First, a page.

Source: Condensed from company documents, 2005. 22/10/13 2:47 PM 123 Case 11: Equal Exchange: Doing Well by Doing Good© and strengthen its worker-ownership culture. To support the development of the culture, EE has developed

 

an Owners? Manual that is over two hundred pages in

 

length. To both support this effort for new employees

 

and to reinforce the worker-ownership culture for all,

 

?Exchange Time? is held every Thursday morning for

 

one and a half hours. Exchange Time lectures and discussions cover topics such as fair trade, co-op history,

 

and issues affecting EE?s farmer partners, among others. New employees are essentially required to attend

 

while all other employees are encouraged to participate.

 

The discussions are recorded and shared with remote

 

employees and regional offices via EE?s intranet. Cody

 

Squire, who joined EE right out of college a few years

 

ago, enthusiastically described Exchange Time as:

 

It?s one structured thing that you can depend on having

 

every week just to learn about something new, to look

 

deeper into something you already know about, or to hear

 

from somebody who has just returned from working with

 

farmer co-ops in Peru.

 

In addition to Exchange Time, EE has ?10 percent

 

time. Employees can use 10 percent of their work time for

 

purposes unrelated to their core functions. This time can

 

be used to cross-train, work on governance committees,

 

or learn more about EE?s products. For example, Miller

 

used her 10 percent time to serve on the board of directors, where she helped create the 20-year vision for EE.

 

Mike and his colleague in Quality Control, Danielle, led a

 

program called ?The Brew Crew,? a year-long curriculum

 

on coffee. People from other departments participate in

 

coffee quality trainings every two weeks for a year.

 

To develop future leaders, EE uses an unusual 360

 

degree peer evaluation process in which peer, subordinate,

 

superior, and self-evaluations are performed. The unusual

 

aspect of EE?s process is that all who provide feedback

 

must sign their forms. In other words, the feedback is not

 

anonymous. Alison Booth, Manager of EE?s espresso bar

 

in Seattle, Washington, described how it worked for her:

 

If I?m being evaluated, my supervisor and I will have access

 

to them? Sometimes they are just nice to hear, but not terribly helpful; sometimes they?re a little hard to hear. Most

 

of the time, people are really careful to give constructive

 

criticism, to give specific examples of things we could do

 

better or things we did well.

 

Then, I do a self-evaluation and my boss does a supervisor?s evaluation. He combines his thoughts with my evaluation and the peer evaluations and pulls them all together.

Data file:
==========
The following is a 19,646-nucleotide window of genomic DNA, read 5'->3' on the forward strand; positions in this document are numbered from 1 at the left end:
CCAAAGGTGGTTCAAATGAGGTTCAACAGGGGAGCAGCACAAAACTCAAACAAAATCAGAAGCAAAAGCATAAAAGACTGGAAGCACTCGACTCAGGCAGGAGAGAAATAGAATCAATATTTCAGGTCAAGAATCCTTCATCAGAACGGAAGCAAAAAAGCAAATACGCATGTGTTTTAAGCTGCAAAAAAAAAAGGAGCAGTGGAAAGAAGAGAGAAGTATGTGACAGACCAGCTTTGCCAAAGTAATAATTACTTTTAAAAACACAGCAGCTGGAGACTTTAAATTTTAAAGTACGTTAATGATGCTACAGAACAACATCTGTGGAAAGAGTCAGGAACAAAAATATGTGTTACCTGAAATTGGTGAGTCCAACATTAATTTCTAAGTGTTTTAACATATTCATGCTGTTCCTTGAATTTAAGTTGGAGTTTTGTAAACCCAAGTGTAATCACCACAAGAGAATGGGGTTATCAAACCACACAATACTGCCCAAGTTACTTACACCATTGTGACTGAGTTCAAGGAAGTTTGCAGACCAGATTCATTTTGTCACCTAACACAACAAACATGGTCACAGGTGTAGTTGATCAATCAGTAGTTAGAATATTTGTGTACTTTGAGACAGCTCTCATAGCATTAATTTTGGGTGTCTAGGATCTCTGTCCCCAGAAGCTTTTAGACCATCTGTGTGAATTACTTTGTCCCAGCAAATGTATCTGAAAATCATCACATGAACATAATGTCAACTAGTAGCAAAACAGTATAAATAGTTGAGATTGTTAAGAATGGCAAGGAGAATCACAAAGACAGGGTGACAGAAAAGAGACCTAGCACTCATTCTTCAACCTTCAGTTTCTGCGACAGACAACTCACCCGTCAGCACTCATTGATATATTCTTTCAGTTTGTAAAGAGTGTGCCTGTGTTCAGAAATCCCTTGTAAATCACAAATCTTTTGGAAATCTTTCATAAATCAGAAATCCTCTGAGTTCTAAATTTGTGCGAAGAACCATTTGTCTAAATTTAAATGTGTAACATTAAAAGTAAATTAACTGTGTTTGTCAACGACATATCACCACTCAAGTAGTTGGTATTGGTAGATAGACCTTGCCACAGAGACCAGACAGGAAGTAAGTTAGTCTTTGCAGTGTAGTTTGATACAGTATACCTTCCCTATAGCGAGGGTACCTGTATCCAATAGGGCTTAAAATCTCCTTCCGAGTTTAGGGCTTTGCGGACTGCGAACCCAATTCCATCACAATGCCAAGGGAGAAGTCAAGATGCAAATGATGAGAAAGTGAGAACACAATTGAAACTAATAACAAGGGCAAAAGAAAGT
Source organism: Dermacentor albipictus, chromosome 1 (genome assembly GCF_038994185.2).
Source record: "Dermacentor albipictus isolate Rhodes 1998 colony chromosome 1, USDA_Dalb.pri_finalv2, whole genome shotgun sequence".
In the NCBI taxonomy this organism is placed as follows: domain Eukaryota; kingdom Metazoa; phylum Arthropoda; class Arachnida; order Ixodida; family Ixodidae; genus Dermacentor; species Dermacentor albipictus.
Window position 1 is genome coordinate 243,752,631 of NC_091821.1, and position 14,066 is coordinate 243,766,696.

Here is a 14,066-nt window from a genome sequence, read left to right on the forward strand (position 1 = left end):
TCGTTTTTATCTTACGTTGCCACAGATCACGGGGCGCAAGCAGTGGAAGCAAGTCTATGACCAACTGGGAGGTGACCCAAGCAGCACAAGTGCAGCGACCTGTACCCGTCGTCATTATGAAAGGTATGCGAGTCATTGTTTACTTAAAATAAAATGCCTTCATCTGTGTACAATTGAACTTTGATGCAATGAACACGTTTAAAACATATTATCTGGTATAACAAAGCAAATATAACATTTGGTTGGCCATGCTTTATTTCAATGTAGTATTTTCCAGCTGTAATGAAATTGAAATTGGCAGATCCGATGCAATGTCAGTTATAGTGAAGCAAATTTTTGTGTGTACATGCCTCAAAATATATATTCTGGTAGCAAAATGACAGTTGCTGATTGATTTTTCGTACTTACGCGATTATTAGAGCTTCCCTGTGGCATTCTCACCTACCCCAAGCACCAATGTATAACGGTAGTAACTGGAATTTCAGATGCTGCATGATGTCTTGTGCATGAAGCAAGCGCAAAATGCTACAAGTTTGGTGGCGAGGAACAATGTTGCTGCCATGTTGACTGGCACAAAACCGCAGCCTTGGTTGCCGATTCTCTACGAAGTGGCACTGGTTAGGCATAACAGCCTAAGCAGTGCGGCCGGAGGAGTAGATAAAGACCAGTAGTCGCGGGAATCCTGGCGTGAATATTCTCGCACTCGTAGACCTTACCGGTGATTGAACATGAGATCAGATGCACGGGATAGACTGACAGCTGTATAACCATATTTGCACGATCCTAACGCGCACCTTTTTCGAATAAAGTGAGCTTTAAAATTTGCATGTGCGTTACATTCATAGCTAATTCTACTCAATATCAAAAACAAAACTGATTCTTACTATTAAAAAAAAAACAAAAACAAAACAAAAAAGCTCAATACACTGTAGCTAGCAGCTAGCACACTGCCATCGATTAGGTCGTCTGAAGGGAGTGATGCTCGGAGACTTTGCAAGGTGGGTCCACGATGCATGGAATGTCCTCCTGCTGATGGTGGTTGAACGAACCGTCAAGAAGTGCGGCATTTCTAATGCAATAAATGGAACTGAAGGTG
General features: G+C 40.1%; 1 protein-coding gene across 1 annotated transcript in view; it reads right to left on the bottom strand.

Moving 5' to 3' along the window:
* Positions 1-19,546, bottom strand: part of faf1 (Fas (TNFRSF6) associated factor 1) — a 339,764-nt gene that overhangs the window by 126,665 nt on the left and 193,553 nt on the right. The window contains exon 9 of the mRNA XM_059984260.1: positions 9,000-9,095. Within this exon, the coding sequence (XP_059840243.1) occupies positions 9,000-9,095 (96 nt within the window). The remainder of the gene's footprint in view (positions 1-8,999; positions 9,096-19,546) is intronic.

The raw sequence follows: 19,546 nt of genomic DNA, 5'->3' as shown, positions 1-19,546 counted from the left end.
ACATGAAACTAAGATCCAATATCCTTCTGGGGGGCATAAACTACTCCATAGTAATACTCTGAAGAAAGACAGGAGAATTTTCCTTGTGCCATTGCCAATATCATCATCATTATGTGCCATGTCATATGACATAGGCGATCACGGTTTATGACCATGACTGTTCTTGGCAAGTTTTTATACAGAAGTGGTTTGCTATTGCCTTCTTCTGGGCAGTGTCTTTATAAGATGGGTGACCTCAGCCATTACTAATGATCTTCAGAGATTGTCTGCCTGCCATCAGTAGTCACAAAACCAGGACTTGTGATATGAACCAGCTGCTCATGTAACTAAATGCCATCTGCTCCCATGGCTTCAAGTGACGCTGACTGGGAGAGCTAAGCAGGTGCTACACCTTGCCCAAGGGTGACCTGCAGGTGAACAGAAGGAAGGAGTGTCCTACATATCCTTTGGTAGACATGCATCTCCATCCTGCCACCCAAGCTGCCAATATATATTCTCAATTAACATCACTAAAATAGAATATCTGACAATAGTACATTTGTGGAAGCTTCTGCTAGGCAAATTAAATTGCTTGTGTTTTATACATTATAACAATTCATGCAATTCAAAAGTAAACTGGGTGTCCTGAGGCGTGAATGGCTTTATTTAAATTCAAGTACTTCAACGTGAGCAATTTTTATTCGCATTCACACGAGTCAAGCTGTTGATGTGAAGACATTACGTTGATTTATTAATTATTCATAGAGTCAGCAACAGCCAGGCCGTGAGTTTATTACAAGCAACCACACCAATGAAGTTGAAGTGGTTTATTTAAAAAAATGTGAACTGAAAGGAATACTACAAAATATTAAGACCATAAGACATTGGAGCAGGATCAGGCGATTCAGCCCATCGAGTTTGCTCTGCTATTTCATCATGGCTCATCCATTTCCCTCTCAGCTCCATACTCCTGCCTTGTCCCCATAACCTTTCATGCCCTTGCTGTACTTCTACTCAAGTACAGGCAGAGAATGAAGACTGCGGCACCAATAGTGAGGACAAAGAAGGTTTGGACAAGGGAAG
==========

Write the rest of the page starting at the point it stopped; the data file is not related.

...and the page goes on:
We talk about what?s working, areas for improvement, and

 

what to focus on in the next year. CHE-HITT11E-13-0403-CaseStudy11.indd 123 To further increase intellectual capital, EE maintains a

 

library to which all employees have access. Mike described

 

the library as, ?Awesome ? it?s full of DVDs and books

 

on anything from economics to feminism to fair trade

 

to.?? The worker-owners also have responsibility for

 

the education committee, originally a board committee.

 

EE identifies education as a ?? vital function. In shifting accountability for this committee, Worker-Owners

 

became more accountable for their own education and

 

the orientation of new employees to our co-operative.?4

 

The worker-owners staff many roles in this model

 

and share in both profits and losses. Because EE operates as a worker cooperative, profit sharing is referred to

 

as ?patronage.? ?Patronage? is a common term used in

 

cooperatives where co-op members receive a share of the

 

profits, or bear a portion of losses, based on the extent

 

they have participated in the co-op. At EE, all workerowners who have worked a full year receive the same

 

amount without regard to rank or seniority as all contributed the same amount of labor time. The total potential patronage distribution consists of 40 percent of net

 

income after state taxes and preferred dividends are paid.

 

Half of this distribution is reinvested in EE, and half is

 

paid in cash. In years of losses, the Patronage rebates are

 

charges against the retained distributions.

 

In terms of benefits, EE ?is generous? according to

 

Brian Albert, EE?s Chief Financial Officer who joined EE

 

after approximately thirty years with some well-known

 

international firms. For example, it offers all employees twelve sick days each year. A worker-owner can

 

use them for him/herself, to take care of a sick child, to

 

attend a doctor appointment, or to spend time with a

 

sick parent. Additionally, all worker-owners receive two

 

weeks of vacation for the first two years. After that, they

 

receive four weeks. After their eighth year, they receive

 

five weeks. In addition, employees receive the standard

 

holidays including the Friday after Thanksgiving.

 

EE is also generous in the area of pay, paying above

 

average for novice level jobs, but below average for

 

senior level management positions. It maintains a topto-bottom pay ratio of four-to-one. It clearly states on

 

its Web site that EE adopted this ratio to reflect the fair